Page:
Gentle Introduction to Consensus
Replicated State Machines.
This blog introduces the concept of consensus and replicated state machines. This is first post of a series of posts around consensus.
A replicated state machine is deterministic. It has to be replicated across many computers but overall functions as a single state machine. This state machine will still function, even if there are network partitions.
In a replicated state machine, if a transaction(may be distributed like 2PC and 3PC) is valid, a set of inputs will cause the state of the system to transition to the next state.
Transactions are the atomic, it means either they happen or don’t. algorithms basically provide strong consistency, but are powerless to network partitions.
In distributed system, although the nodes are different, the system appears as a single node to end-user(s). Multiple copies/replicas of the database run on multiple nodes at the same time.
What do we mean by Correctness in a distributed system?
For a distributed system to be correct, these two properties should be satisfied.
Safety — A safety property proscribes discrete bad things from occurring during an execution. For example, no deadlock.
Liveness — A liveness property prescribes good things for every execution or, equivalently, describes something that must happen during an execution. For example, Fair access to a resource in the presence of contention.
What are some assumptions in a replicated state machine?
The replicated state machine must continually accept new transactions into transaction log. It must do so despite the fact that:
Unavailability of some nodes in the cluster.
Unreliable network and non-preservation of order of messages received/sent.
There is no global clock to help determine the order of events.
Hence, the need of Consensus Algorithms!
what is the difference between consensus and data consistency?
These two are very similar, confusing and can even be interchanged in many occasions, but here are the subtle differences:
Data consistency, more like outcomes and goals, is the desired state of the system, but does not define how this state is achieved.
Consensus, which is also the result and goal, but also includes a general method to reach this state of consensus, which is voting.
More about Consensus
The application scenarios of consensus algorithms are very wide. When we jump out of the context of data replication that leads to data consistency, and from the perspective of the consensus algorithm of voting, consensus is everywhere:
Leader election — Elect a leader and let every node to know about it.
Mutual exclusion — Only one node at a time access the critical section.
Distributed transaction — Commit or abort distributed transaction.
Note - The common consensus algorithms(RAFT, PAXOS) choose to avoid the Byzantine Generals Problem, which is the situation where nodes are malicious(Bitcoin has Proof of Work). Since consensus algorithms are usually applied to internal independent systems, this premise is also generally acceptable.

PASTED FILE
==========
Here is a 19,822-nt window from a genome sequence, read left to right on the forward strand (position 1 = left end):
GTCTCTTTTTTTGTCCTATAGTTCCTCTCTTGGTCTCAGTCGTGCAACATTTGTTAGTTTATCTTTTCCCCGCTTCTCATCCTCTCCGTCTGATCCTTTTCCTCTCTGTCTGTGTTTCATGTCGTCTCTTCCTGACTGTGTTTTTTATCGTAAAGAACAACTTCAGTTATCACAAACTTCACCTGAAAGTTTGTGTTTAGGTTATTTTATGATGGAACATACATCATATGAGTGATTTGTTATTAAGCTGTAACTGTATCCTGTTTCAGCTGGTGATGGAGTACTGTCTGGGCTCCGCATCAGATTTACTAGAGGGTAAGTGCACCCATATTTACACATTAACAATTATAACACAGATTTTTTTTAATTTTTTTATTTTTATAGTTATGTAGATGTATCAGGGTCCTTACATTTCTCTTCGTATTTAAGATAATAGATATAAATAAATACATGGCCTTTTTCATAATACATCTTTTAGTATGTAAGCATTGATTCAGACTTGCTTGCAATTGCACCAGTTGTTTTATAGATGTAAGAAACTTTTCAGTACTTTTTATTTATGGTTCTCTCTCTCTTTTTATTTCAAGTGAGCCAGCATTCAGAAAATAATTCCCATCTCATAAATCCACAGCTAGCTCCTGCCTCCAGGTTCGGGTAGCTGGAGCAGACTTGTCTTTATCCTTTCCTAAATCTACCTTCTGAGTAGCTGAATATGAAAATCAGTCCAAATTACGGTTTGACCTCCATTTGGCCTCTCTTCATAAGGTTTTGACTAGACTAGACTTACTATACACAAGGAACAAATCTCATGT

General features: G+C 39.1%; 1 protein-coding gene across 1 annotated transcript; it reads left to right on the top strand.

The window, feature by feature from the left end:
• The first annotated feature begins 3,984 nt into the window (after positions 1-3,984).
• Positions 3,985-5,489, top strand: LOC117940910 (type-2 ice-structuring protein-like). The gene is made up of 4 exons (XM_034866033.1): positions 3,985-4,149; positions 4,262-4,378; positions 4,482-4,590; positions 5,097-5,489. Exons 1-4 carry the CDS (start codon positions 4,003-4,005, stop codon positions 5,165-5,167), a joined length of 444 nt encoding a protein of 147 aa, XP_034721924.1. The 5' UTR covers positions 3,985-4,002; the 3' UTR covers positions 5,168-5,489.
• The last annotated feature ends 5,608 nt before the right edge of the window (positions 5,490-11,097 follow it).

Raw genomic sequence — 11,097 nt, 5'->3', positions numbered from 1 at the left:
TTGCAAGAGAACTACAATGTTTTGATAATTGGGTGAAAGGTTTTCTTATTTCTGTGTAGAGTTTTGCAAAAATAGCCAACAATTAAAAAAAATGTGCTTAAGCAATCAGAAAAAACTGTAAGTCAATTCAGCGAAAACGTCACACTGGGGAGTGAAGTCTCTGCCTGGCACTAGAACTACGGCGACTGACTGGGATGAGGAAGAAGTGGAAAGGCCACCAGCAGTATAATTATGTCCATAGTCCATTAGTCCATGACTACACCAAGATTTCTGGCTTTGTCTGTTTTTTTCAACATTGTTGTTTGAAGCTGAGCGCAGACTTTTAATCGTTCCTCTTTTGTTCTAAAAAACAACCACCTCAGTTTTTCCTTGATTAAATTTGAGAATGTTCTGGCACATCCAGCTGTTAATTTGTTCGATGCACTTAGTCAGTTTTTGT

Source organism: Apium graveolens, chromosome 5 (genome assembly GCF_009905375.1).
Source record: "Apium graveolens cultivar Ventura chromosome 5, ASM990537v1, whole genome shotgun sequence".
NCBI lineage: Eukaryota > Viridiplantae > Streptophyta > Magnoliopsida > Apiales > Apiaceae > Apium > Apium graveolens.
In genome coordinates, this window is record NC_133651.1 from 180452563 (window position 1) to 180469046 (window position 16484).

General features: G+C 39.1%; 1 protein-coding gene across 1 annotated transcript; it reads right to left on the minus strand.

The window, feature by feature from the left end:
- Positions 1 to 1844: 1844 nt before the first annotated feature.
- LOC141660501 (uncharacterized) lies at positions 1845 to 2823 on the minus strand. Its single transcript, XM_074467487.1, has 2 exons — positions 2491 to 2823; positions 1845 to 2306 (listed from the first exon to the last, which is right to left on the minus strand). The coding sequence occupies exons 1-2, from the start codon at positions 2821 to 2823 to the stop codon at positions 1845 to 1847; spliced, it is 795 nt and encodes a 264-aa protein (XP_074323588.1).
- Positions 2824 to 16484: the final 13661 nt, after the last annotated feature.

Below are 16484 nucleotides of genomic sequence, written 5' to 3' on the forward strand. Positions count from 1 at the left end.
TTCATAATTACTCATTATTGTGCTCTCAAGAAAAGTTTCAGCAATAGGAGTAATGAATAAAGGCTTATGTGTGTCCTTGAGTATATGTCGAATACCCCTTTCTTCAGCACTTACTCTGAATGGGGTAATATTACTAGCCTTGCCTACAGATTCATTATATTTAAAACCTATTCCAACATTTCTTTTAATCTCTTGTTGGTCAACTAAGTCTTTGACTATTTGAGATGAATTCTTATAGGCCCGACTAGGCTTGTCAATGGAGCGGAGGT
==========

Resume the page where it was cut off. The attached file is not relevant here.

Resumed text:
We consider a consensus protocol correct if and only if the following three conditions are satisfied.
1. Agreement — All non-faulty nodes decide on the same output value.
2. Validity — The decided value must have been proposed by some node in the group.
3. Termination— All non-faulty nodes eventually decide on some output value.
The traditional consensus algorithms works with voting-based model. There is another type of consensus algorithms which used in proof-based systems.
In voting-based system, one node propose a values, other nodes vote for that value. Votes are exchange between nodes via via message passing.
With the invention of blockchain we have further classification of distributed consensus -
Deterministic - Number of nodes are known at all times. Database for example.
Non-Deterministic - Nodes are free to join or leave the cluster at any time. Blockchain.
What about the message arrival time? Is is easier to make assumptions when we have a timeout scenario?
In synchronous environments, messages are delivered within a fixed time frame
In asynchronous environments, there’s no guarantee of a message being delivered.
The theory proposed by Fischer, Lynch, and Paterson in 1985 on their paper Impossibility of Distributed Consensus with One Faulty Process. It says, even a single faulty process makes it impossible to reach consensus among deterministic asynchronous system.
Reaching consensus in a synchronous environment is possible because we can make assumptions about the maximum time it takes for messages to get delivered.
There are, however, two ways to navigate through FLP:
Use synchrony assumptions : use timeouts. This is what is used by RAFT and PAXOS.
Use non-determinism: Blockchains.
I hope I was able to help you out with the basic understanding of the world of consensus. Obviously, one post is not enough and I am planning to dig deeper and go more technical in Paxos/Raft next time. I would encourage you to go through the references.
I am also planning to publish an article on Merkel Trees.
Please feel free to reach out to me if you need help with building large scale distributed systems, deep learning or data engineering solutions at your organisation, I would be more than happy to help.
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